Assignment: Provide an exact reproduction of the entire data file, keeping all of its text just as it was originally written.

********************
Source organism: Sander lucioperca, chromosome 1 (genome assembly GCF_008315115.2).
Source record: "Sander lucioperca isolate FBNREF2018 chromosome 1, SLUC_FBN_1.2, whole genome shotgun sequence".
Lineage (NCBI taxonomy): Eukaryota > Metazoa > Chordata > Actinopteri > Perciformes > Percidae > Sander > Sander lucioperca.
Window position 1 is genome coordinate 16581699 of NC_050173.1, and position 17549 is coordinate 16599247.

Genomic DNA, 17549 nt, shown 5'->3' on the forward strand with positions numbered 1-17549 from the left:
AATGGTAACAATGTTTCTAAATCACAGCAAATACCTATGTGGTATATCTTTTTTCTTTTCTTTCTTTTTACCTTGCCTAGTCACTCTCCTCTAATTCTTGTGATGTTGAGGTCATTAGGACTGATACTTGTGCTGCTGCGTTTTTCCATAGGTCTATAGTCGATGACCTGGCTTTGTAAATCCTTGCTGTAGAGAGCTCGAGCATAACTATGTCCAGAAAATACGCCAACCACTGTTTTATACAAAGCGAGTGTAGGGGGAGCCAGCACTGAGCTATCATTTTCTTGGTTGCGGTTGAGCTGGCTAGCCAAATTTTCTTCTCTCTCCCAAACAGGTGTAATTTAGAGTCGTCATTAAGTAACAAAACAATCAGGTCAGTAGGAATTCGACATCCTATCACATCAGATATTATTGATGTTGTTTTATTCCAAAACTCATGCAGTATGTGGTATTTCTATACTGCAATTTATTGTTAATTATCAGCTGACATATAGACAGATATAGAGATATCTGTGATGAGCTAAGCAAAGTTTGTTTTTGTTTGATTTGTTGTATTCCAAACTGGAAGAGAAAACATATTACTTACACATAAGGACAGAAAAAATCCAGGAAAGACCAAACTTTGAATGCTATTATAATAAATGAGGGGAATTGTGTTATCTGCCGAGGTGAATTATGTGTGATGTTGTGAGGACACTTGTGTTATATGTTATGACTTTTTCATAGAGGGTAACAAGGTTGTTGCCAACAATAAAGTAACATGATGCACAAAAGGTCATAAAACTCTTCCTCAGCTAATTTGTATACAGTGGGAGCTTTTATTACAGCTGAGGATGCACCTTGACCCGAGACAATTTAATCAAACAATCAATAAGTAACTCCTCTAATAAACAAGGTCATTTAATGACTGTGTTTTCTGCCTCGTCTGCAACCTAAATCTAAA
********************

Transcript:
Source organism: Sander lucioperca, chromosome 1 (genome assembly GCF_008315115.2).
Source record: "Sander lucioperca isolate FBNREF2018 chromosome 1, SLUC_FBN_1.2, whole genome shotgun sequence".
Lineage (NCBI taxonomy): Eukaryota > Metazoa > Chordata > Actinopteri > Perciformes > Percidae > Sander > Sander lucioperca.
Window position 1 is genome coordinate 16581699 of NC_050173.1, and position 17549 is coordinate 16599247.

Genomic DNA, 17549 nt, shown 5'->3' on the forward strand with positions numbered 1-17549 from the left:
AATGGTAACAATGTTTCTAAATCACAGCAAATACCTATGTGGTATATCTTTTTTCTTTTCTTTCTTTTTACCTTGCCTAGTCACTCTCCTCTAATTCTTGTGATGTTGAGGTCATTAGGACTGATACTTGTGCTGCTGCGTTTTTCCATAGGTCTATAGTCGATGACCTGGCTTTGTAAATCCTTGCTGTAGAGAGCTCGAGCATAACTATGTCCAGAAAATACGCCAACCACTGTTTTATACAAAGCGAGTGTAGGGGGAGCCAGCACTGAGCTATCATTTTCTTGGTTGCGGTTGAGCTGGCTAGCCAAATTTTCTTCTCTCTCCCAAACAGGTGTAATTTAGAGTCGTCATTAAGTAACAAAACAATCAGGTCAGTAGGAATTCGACATCCTATCACATCAGATATTATTGATGTTGTTTTATTCCAAAACTCATGCAGTATGTGGTATTTCTATACTGCAATTTATTGTTAATTATCAGCTGACATATAGACAGATATAGAGATATCTGTGATGAGCTAAGCAAAGTTTGTTTTTGTTTGATTTGTTGTATTCCAAACTGGAAGAGAAAACATATTACTTACACATAAGGACAGAAAAAATCCAGGAAAGACCAAACTTTGAATGCTATTATAATAAATGAGGGGAATTGTGTTATCTGCCGAGGTGAATTATGTGTGATGTTGTGAGGACACTTGTGTTATATGTTATGACTTTTTCATAGAGGGTAACAAGGTTGTTGCCAACAATAAAGTAACATGATGCACAAAAGGTCATAAAACTCTTCCTCAGCTAATTTGTATACAGTGGGAGCTTTTATTACAGCTGAGGATGCACCTTGACCCGAGACAATTTAATCAAACAATCAATAAGTAACTCCTCTAATAAACAAGGTCATTTAATGACTGTGTTTTCTGCCTCGTCTGCAACCTAAATCTAAA